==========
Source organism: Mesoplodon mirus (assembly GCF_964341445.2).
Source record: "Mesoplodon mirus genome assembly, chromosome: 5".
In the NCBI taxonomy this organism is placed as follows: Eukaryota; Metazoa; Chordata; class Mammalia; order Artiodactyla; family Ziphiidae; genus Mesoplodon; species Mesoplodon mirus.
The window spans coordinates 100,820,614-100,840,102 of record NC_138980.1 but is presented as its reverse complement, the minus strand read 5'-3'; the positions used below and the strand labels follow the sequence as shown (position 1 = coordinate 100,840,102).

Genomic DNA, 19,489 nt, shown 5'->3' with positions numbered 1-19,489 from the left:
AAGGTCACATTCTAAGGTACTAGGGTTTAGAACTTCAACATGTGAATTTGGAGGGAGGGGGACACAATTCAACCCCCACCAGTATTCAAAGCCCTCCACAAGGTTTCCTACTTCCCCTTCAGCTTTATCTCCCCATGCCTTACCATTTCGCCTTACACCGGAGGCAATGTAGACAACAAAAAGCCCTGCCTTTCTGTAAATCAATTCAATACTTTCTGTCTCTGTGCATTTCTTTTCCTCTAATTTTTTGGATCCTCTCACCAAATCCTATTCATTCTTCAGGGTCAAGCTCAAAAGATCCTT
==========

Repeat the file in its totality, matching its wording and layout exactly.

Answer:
Source organism: Mesoplodon mirus (assembly GCF_964341445.2).
Source record: "Mesoplodon mirus genome assembly, chromosome: 5".
In the NCBI taxonomy this organism is placed as follows: Eukaryota; Metazoa; Chordata; class Mammalia; order Artiodactyla; family Ziphiidae; genus Mesoplodon; species Mesoplodon mirus.
The window spans coordinates 100,820,614-100,840,102 of record NC_138980.1 but is presented as its reverse complement, the minus strand read 5'-3'; the positions used below and the strand labels follow the sequence as shown (position 1 = coordinate 100,840,102).

Genomic DNA, 19,489 nt, shown 5'->3' with positions numbered 1-19,489 from the left:
AAGGTCACATTCTAAGGTACTAGGGTTTAGAACTTCAACATGTGAATTTGGAGGGAGGGGGACACAATTCAACCCCCACCAGTATTCAAAGCCCTCCACAAGGTTTCCTACTTCCCCTTCAGCTTTATCTCCCCATGCCTTACCATTTCGCCTTACACCGGAGGCAATGTAGACAACAAAAAGCCCTGCCTTTCTGTAAATCAATTCAATACTTTCTGTCTCTGTGCATTTCTTTTCCTCTAATTTTTTGGATCCTCTCACCAAATCCTATTCATTCTTCAGGGTCAAGCTCAAAAGATCCTT